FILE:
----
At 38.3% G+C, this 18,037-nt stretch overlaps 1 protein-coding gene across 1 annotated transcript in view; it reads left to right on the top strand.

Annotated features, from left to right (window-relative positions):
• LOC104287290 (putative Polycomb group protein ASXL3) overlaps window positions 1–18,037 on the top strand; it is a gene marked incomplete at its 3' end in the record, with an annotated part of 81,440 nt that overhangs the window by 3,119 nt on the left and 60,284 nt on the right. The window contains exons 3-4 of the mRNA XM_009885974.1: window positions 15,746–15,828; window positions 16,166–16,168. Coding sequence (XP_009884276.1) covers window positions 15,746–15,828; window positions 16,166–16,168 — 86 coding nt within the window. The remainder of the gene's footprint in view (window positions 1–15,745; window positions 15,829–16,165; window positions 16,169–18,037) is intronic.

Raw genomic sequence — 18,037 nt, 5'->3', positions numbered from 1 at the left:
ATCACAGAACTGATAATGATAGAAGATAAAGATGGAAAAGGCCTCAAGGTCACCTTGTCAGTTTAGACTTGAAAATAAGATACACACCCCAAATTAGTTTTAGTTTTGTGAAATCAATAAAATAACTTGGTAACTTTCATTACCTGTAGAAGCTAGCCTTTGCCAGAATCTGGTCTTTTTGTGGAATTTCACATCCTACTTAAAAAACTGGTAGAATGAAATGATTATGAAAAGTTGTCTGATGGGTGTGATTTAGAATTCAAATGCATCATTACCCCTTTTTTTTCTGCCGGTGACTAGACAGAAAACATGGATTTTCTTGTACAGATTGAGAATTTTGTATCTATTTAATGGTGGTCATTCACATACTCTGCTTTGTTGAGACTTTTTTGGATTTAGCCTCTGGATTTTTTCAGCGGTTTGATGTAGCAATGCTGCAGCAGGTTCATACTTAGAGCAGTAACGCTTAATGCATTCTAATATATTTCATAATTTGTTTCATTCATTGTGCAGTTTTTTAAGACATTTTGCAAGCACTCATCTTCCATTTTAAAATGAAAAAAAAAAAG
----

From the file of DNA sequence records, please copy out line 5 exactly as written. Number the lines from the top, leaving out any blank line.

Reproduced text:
ATCACAGAACTGATAATGATAGAAGATAAAGATGGAAAAGGCCTCAAGGTCACCTTGTCAGTTTAGACTTGAAAATAAGATACACACCCCAAATTAGTTTTAGTTTTGTGAAATCAATAAAATAACTTGGTAACTTTCATTACCTGTAGAAGCTAGCCTTTGCCAGAATCTGGTCTTTTTGTGGAATTTCACATCCTACTTAAAAAACTGGTAGAATGAAATGATTATGAAAAGTTGTCTGATGGGTGTGATTTAGAATTCAAATGCATCATTACCCCTTTTTTTTCTGCCGGTGACTAGACAGAAAACATGGATTTTCTTGTACAGATTGAGAATTTTGTATCTATTTAATGGTGGTCATTCACATACTCTGCTTTGTTGAGACTTTTTTGGATTTAGCCTCTGGATTTTTTCAGCGGTTTGATGTAGCAATGCTGCAGCAGGTTCATACTTAGAGCAGTAACGCTTAATGCATTCTAATATATTTCATAATTTGTTTCATTCATTGTGCAGTTTTTTAAGACATTTTGCAAGCACTCATCTTCCATTTTAAAATGAAAAAAAAAAAG